Themes and Meanings
The strong mood of religious reflection in “Yet Do I Marvel” stems in large part from the central position of the Christian church in the culture of African Americans. Intensity of religious fervor and a vivid sense of divine anthropomorphism are common themes in the poetry of black American poets.
A second important theme for Cullen is his race. Blackness is a focal point of the poem. It is the last of a series of imponderables of the human condition. On the one hand, the poet’s black skin is included in the same category as the blindness of the mole or the punishments of Tantalus and Sisyphus. It is another example of the mysterious ways of a God who inexplicably made humans of different skin color. On the other hand, the blackness of the poet is a source of pride, a gift of that almighty Creator whose ways are always right. Thus, Cullen, a poet of the Harlem Renaissance in the early part of the twentieth century, was asserting the beauty of black skin long before the Civil Rights movement made black pride more widespread later in the century.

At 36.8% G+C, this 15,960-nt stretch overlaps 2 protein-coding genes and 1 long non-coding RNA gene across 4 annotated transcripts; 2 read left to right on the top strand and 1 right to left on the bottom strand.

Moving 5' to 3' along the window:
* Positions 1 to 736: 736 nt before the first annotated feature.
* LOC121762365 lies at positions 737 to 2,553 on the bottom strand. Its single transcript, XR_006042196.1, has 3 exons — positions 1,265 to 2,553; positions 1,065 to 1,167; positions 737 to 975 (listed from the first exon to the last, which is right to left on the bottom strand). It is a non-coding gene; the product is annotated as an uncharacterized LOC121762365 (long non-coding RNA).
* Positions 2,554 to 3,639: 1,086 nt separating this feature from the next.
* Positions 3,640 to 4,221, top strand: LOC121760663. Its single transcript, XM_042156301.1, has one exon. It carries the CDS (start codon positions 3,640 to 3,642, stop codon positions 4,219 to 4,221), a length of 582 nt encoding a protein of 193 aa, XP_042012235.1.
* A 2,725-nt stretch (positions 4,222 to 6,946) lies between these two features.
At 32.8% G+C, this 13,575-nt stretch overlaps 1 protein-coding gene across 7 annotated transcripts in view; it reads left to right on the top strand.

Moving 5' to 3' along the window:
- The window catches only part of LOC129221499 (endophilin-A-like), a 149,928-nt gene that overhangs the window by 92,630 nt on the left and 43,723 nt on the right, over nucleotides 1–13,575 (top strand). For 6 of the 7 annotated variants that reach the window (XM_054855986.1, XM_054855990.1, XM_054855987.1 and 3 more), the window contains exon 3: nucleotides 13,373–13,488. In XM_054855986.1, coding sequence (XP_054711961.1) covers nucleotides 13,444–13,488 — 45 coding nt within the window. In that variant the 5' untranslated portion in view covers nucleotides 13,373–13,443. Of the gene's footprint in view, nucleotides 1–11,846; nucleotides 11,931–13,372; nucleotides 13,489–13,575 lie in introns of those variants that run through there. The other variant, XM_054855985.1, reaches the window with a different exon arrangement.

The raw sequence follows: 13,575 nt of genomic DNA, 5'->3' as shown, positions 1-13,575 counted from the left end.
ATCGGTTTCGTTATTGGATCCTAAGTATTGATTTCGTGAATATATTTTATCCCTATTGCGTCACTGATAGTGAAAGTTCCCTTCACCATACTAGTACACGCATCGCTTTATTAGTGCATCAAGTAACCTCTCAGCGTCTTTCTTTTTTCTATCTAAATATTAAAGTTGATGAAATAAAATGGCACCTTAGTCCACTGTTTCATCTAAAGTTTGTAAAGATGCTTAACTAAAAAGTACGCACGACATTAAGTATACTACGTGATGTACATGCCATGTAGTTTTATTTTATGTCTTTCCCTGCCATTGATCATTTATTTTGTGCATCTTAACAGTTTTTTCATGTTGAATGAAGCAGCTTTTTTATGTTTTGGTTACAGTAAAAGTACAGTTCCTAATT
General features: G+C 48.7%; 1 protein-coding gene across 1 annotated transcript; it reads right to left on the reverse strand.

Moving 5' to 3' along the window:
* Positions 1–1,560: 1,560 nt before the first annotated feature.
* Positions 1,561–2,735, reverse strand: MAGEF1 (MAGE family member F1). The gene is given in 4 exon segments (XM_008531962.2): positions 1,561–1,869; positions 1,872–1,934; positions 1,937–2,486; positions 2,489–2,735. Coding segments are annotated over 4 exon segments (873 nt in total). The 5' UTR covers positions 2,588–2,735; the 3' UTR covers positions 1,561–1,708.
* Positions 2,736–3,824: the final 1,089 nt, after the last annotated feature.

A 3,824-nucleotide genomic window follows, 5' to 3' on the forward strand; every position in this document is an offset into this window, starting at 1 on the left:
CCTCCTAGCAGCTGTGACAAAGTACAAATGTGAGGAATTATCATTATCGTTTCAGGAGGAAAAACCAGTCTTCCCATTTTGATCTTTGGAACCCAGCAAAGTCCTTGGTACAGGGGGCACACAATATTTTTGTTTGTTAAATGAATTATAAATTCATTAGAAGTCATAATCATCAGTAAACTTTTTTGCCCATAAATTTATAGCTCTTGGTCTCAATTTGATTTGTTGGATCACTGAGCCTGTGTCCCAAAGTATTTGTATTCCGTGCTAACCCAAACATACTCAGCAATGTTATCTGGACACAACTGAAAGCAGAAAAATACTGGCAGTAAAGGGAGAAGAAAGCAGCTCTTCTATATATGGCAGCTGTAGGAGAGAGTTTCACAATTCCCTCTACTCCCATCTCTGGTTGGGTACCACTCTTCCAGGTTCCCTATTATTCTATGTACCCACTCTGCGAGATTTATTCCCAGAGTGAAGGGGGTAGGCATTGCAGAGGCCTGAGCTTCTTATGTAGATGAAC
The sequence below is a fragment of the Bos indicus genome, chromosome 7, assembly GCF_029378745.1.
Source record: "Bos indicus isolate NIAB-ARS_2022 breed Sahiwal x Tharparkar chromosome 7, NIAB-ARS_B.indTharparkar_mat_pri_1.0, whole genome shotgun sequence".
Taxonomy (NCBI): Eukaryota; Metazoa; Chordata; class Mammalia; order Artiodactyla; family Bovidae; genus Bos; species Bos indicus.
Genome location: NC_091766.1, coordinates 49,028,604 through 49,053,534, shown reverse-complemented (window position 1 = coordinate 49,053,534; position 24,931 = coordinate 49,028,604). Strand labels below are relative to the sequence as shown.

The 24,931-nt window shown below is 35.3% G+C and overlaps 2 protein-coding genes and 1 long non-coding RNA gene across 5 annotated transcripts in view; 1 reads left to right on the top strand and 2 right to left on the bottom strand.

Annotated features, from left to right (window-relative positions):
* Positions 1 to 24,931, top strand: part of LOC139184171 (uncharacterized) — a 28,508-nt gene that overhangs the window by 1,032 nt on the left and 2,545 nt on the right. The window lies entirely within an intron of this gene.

At the same time, Cullen’s experience as a black man is set in the context of his role as a poet. He is a poet made black, not a black man made a poet. Like his black skin, Cullen’s poetic talent is a mysterious source of both pain and joy. This poet who fashions a highly polished poem filled with sophisticated allusion is, at the same time, a member of an oppressed race often denied the...
(The entire section is 423 words.)